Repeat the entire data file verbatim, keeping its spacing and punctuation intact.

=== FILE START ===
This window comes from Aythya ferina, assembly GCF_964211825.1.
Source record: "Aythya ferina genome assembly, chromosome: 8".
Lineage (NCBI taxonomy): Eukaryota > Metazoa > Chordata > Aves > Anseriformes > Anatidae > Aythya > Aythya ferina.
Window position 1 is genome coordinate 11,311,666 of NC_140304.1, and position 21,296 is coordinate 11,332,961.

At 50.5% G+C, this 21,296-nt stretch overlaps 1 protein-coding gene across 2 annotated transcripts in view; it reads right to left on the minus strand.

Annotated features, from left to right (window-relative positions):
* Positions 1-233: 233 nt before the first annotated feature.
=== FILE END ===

This window comes from Aythya ferina, assembly GCF_964211825.1.
Source record: "Aythya ferina genome assembly, chromosome: 8".
Lineage (NCBI taxonomy): Eukaryota > Metazoa > Chordata > Aves > Anseriformes > Anatidae > Aythya > Aythya ferina.
Window position 1 is genome coordinate 11,311,666 of NC_140304.1, and position 21,296 is coordinate 11,332,961.

At 50.5% G+C, this 21,296-nt stretch overlaps 1 protein-coding gene across 2 annotated transcripts in view; it reads right to left on the minus strand.

Annotated features, from left to right (window-relative positions):
* Positions 1-233: 233 nt before the first annotated feature.